Here we are again with the latest installment in our series of interviews with ultrasound technicians. This time we’re going to talk to Natalie Gerhard. She’s very new to the field of sonography and I thought her insights would be helpful to others who are just getting started as well.
Ross: Thank you, Natalie, for joining us as part of our interview series. I know you were a little bit nervous considering you’re so new to the field but I want you to know that your insight is just as valuable as anyone else’s. As a matter of fact, I think it will be great for other new ultrasound techs to hear from someone who is just getting started. Can you begin by telling us a bit about yourself?
Natalie: Hi Ross – and hello to all who are reading this. I’ve been thinking about a career in ultrasound since I was a junior in high school. I decided I’d rather go right into a career training program rather than to the local college. I thought it would be better for me to get some training under my belt so that I could get a job and work while going to college part-time later on. I just graduated from an ultrasound tech program at a local career training school here in the Los Angeles, CA area and I sat for my certification exam through the ARDMS group about 6 months ago.
Ross: What type of environment are you working in now and how did you find your first position?
Natalie: The school I went to had a great career placement program. We had to, of course, spend some time out in the field as part of our training and I made some great contacts while doing that work. The placement coordinator helped by giving us referrals and by setting us up for interviews and I was lucky to earn a position in a diagnostic lab. I like it because you never know what type of person will be coming in for an ultrasound and working with the more experienced technicians has really helped me to advance my skills.
Ross: What was your favorite part of your training?
Natalie: While I certainly found the anatomy and physiology course fascinating, I’d be lying if I didn’t admit to being extremely anxious to get my hands on one of the ultrasound machines. I was always thinking, “Yea, this is great… but I want to see it for real.” I’ve always been technologically adept, so learning how to program the machine and change the frequencies was pretty easy for me. Seeing babies, hearts, arteries, and other body parts on the imaging screen is an amazing experience.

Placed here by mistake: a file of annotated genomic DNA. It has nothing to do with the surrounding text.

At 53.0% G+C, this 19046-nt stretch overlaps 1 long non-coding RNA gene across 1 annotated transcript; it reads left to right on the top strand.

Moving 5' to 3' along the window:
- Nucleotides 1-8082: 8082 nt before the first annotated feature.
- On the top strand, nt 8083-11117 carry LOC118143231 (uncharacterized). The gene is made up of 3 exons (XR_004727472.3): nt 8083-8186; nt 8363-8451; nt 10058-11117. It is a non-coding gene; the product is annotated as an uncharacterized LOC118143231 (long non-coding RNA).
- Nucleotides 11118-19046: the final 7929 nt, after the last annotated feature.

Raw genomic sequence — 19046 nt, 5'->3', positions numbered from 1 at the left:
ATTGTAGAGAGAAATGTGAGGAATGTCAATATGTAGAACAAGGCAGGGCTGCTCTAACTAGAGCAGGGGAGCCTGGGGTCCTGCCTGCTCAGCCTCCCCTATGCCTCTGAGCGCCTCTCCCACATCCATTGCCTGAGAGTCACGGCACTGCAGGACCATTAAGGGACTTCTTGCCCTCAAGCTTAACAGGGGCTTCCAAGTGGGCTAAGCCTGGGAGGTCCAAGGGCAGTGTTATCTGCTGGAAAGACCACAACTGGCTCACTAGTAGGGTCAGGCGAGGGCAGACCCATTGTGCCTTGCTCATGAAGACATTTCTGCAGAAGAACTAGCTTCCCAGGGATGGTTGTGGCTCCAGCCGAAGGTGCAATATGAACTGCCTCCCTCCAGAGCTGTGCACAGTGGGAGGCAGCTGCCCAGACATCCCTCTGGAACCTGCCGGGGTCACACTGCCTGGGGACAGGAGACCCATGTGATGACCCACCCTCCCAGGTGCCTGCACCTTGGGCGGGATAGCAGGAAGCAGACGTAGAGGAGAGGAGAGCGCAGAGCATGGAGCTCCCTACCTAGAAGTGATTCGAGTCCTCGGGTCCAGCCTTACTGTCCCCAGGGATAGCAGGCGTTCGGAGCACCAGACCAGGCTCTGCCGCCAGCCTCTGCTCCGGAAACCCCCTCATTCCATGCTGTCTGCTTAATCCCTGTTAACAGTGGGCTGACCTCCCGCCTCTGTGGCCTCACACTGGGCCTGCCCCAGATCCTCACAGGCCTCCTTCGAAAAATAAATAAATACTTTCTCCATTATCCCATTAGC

Ross: What, for you, has been most difficult about transitioning from school to the real, working world?
Natalie: I think that when you are in school you’re learning a set series of techniques and procedures and they’re all very “basic.” They’re definitely preparing you for the real world but when you land a job and start working you realize that everyone has a different way of doing things and you have to adapt to your new environment. The office where I work has a packed schedule on a regular basis and things have to be done following a certain protocol in order for everyone to be seen on time. It takes time to adapt. Oh, and of course you have to get to know an entirely different group of people – including those who will, unfortunately, look down on you a bit because you don’t have as much experience as they do. That kind of stuff makes you worry about proving yourself as a professional.
Ross: There has been some debate amongst those in the field about whether ultrasound technicians should be referred to as technicians, technologists, or sonographers. Is that something you discussed in school, or that you have encountered in the field? How do you feel about it?
Natalie: We didn’t talk about that issue in school, and I am pretty sure we used all three of those terms interchangeably as well. Occasionally I meet a sonographer who gets really upset about being called a technician, but they’re few and far between. I think it’s a matter of personal preference.
Ross: Do you have any parting advice for our readers?
Natalie: For those who are in school, make sure you act professionally at all times – whether you’re in the classroom or working out in the field as part of your training. You never know who you are going to run into, whether a doctor or hospital partner is visiting your school or if you are working with patients. I saw several classmates mess up potential opportunities because they couldn’t help but goof around during situations where seriousness and professionalism would have been more appropriate. Be conscious of what you are doing at all times.
Thanks again for talking to me today, Natalie. I hope you were all able to benefit from some of what Natalie had to say. Please, as always, send me your questions, if you have any. Until next time…!